Visualize a Photo Before You Snap

I do this thing sometimes, where I see a photo before I take it. Usually I see it as a black and white image, because I’m focused on the beautiful or interesting light that’s caught my attention. Black and white makes light stand out, where color doesn’t compete for attention. Light play in black and white is so dynamic, so I’m always chasing the light.

For this image, I was at a mommy and me ballet class with my 3 year old daughter, and I noticed the way the morning light streamed in through the windows and glared on the shiny dance floor. Instantly, I wanted a photo. Yes, I was that mom: I grabbed my iPhone, and started snapping. I knew I’d have to do some cropping, because I wasn’t going to ask the people in the background to move. I knew it was going to be black and white, because of the interesting light pattern on the floor, and I knew her tutu would also look so lovely in black and white.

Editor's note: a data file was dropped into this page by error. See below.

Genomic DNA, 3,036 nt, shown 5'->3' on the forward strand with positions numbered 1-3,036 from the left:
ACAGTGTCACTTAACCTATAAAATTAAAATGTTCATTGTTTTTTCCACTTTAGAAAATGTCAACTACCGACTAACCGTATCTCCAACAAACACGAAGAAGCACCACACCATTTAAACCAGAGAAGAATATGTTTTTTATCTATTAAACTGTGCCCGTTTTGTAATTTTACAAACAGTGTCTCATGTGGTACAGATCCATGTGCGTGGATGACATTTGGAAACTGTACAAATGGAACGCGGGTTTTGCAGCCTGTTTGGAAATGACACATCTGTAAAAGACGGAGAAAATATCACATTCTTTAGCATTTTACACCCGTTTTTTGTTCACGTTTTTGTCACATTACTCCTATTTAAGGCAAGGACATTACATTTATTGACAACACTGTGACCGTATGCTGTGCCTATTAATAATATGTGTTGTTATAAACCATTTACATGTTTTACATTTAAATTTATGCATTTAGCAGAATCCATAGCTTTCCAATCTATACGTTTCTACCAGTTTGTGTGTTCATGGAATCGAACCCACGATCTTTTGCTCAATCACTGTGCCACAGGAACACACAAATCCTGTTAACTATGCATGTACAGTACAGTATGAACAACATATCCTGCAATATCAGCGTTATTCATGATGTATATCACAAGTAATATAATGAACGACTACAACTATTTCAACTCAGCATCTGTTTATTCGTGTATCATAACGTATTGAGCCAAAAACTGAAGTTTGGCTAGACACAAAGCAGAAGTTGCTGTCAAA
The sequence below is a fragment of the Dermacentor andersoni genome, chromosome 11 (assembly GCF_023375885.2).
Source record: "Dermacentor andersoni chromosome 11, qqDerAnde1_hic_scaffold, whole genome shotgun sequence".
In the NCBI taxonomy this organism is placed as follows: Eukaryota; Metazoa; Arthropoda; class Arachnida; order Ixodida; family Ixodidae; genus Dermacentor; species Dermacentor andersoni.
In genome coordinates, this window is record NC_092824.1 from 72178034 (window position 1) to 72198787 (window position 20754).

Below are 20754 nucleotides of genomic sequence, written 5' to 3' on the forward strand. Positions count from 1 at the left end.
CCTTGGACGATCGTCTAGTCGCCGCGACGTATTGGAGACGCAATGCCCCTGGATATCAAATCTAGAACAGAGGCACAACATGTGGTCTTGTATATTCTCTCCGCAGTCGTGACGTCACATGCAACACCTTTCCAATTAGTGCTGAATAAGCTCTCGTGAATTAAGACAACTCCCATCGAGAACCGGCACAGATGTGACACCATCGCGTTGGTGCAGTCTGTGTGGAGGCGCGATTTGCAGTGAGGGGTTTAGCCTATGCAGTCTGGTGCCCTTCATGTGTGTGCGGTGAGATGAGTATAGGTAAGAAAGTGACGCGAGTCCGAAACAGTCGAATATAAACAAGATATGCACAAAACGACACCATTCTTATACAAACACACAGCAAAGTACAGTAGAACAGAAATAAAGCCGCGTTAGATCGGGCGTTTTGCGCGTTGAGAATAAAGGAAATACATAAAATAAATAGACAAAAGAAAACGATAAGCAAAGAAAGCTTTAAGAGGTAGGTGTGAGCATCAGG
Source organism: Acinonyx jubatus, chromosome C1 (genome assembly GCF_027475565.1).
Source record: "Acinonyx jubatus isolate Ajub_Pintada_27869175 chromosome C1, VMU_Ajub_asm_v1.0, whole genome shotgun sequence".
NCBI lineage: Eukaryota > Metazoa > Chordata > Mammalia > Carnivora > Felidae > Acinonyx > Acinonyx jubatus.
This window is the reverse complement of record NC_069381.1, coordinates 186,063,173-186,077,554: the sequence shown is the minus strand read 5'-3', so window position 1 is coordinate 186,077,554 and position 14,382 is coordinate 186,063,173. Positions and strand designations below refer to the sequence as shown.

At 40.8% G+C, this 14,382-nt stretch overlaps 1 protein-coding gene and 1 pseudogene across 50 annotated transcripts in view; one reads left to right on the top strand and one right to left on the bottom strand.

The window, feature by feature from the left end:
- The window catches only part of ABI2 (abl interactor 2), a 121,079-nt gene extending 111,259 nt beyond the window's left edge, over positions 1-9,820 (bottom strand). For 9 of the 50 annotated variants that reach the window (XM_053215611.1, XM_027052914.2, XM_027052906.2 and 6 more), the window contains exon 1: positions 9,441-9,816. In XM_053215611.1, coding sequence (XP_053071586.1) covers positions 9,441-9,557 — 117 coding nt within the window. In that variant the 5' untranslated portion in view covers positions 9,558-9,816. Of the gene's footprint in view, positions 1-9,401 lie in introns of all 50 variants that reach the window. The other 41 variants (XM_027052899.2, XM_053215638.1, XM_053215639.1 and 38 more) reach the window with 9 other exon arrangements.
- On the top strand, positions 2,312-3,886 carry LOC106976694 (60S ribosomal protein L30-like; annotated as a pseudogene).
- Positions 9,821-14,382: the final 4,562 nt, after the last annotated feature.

So, this is what I started with, and it’s not anything special.

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Usually, I try and frame my images as I would want them in a final version, to minimize cropping, because cropping too much deteriorates the image quality. But, in this circumstance I had to snap quickly, so I did the best I could to capture the windows, floor, and my girl within the frame, knowing I could clean it up later.

Then, I used BLACK App to change it to black and white. (I am in LOVE with BLACK and wrote about it previously.)

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I decided it was still too “messy” as-is. I love the windows, but I wanted the focus on the little tutu-clad girl, tugging at her ballet shoe, with the light dancing on the floor behind her, and the people, barre, bags, and tutus on the floor behind her were bugging me. I was also distracted by the piece of tape behind her, to the left, so I used TouchRetouch to remove it. Next, I cropped the photo in the most interesting way I could, while keeping the glare and the subject completely within the frame, yet cropping as little as possible to do so, getting the people and stuff in the background out, and keeping the ratio of the image close to the same.

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And there you have it, the story behind one of my favorite photos, of one of my very favorite girls.